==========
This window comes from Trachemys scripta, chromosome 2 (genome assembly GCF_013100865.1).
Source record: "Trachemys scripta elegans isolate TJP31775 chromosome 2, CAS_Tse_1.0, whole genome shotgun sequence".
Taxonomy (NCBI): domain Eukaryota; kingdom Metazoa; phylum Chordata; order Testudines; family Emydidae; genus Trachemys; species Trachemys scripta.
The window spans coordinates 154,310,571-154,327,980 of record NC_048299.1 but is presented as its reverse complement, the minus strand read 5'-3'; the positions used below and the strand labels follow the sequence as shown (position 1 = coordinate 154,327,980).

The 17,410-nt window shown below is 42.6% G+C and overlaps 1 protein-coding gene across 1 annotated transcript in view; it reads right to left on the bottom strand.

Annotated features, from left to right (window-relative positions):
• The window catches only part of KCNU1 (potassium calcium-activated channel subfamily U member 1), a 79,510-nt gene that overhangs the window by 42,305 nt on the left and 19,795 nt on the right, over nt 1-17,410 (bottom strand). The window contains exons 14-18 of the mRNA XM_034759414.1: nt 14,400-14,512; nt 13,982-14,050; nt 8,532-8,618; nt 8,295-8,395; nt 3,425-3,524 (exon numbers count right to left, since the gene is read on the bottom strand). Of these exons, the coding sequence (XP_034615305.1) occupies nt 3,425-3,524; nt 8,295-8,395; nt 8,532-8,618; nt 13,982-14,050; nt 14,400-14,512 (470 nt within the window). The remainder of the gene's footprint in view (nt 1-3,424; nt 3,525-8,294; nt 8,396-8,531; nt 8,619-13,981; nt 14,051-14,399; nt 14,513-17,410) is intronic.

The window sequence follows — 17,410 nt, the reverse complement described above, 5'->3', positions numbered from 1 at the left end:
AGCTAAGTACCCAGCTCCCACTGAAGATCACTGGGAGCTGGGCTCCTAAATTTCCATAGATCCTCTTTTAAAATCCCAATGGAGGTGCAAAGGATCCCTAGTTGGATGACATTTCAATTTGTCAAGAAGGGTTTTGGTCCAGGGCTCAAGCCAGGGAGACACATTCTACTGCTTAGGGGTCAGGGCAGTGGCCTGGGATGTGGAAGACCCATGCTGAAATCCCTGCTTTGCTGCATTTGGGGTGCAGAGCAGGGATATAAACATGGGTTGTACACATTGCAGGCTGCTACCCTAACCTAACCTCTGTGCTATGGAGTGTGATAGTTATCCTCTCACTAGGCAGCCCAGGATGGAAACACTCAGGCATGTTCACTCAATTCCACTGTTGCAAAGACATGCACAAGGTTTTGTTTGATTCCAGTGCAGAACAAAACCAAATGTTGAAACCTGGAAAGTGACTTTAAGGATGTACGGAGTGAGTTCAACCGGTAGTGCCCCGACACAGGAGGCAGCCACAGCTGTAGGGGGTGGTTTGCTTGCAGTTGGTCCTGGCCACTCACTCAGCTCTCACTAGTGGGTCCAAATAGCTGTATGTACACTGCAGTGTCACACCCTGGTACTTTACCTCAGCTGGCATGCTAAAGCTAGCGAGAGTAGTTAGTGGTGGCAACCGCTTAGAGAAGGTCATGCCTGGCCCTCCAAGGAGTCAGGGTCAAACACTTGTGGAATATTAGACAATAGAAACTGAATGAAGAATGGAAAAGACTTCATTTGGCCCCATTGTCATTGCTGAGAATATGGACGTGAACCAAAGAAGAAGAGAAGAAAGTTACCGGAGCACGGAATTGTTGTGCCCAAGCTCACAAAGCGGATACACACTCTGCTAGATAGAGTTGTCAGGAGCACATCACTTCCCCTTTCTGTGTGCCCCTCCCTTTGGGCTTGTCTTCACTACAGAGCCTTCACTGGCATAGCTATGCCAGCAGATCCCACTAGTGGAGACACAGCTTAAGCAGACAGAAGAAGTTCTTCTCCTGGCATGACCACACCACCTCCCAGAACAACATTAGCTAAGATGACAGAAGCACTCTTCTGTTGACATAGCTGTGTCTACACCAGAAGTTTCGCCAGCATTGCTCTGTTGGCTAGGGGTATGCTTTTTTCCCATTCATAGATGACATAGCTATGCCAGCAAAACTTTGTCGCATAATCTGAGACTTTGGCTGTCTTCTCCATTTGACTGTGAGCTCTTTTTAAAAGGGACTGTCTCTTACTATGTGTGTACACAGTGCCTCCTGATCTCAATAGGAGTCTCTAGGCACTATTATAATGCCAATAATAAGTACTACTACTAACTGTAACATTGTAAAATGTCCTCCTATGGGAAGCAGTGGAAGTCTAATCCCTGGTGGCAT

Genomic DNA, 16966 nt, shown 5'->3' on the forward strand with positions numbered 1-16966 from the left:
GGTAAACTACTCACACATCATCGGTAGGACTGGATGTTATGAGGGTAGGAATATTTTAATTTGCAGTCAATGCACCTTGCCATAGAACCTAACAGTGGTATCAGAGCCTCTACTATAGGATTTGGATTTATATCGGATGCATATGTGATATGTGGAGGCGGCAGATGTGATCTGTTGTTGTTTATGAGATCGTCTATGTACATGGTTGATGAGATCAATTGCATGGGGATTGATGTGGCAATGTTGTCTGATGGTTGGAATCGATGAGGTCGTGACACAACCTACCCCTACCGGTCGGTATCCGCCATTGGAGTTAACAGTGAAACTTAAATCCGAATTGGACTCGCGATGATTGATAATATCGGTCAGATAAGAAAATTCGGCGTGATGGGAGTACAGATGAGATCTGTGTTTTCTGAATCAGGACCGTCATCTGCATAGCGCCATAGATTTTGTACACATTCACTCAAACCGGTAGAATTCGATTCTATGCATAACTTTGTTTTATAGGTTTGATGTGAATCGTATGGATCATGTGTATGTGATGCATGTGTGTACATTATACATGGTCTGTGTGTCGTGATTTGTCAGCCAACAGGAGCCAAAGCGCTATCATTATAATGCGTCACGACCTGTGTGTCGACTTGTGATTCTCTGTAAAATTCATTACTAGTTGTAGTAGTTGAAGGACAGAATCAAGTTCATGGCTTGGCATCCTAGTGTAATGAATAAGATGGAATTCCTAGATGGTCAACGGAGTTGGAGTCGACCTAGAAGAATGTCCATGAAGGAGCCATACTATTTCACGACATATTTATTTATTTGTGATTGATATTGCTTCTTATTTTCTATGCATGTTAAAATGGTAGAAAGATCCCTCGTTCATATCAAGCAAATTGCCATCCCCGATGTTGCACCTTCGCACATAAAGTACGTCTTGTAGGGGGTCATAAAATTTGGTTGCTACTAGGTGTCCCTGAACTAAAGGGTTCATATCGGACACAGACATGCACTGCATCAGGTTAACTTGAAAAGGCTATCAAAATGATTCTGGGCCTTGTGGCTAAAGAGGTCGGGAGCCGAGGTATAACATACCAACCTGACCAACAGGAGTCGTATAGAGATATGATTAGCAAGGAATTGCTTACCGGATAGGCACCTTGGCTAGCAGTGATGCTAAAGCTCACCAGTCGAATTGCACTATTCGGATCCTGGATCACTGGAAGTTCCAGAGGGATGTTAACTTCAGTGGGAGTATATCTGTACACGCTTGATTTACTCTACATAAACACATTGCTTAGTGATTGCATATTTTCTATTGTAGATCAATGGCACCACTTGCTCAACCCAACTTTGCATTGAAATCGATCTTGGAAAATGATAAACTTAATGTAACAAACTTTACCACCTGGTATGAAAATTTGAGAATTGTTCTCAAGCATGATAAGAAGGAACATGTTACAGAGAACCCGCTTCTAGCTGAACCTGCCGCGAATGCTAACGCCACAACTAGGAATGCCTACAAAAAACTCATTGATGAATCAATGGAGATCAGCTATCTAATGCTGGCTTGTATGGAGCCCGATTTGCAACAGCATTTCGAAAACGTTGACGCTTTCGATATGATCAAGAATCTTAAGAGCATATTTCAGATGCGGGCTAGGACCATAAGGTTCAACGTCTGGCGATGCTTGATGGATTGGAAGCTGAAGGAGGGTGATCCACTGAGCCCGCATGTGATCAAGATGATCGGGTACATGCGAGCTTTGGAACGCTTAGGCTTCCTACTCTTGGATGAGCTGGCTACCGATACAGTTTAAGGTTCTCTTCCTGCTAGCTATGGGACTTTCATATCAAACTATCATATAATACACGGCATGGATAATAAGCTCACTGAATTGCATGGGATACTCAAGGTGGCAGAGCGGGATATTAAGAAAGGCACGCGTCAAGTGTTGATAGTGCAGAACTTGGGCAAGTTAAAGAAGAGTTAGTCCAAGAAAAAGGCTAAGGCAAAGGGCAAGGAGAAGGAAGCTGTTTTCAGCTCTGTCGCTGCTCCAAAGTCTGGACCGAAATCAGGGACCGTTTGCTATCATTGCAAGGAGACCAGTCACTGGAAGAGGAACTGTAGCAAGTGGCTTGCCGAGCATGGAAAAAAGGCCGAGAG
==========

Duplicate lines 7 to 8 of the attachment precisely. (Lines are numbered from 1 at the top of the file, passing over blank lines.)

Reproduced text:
• The window catches only part of KCNU1 (potassium calcium-activated channel subfamily U member 1), a 79,510-nt gene that overhangs the window by 42,305 nt on the left and 19,795 nt on the right, over nt 1-17,410 (bottom strand). The window contains exons 14-18 of the mRNA XM_034759414.1: nt 14,400-14,512; nt 13,982-14,050; nt 8,532-8,618; nt 8,295-8,395; nt 3,425-3,524 (exon numbers count right to left, since the gene is read on the bottom strand). Of these exons, the coding sequence (XP_034615305.1) occupies nt 3,425-3,524; nt 8,295-8,395; nt 8,532-8,618; nt 13,982-14,050; nt 14,400-14,512 (470 nt within the window). The remainder of the gene's footprint in view (nt 1-3,424; nt 3,525-8,294; nt 8,396-8,531; nt 8,619-13,981; nt 14,051-14,399; nt 14,513-17,410) is intronic.

The window sequence follows — 17,410 nt, the reverse complement described above, 5'->3', positions numbered from 1 at the left end: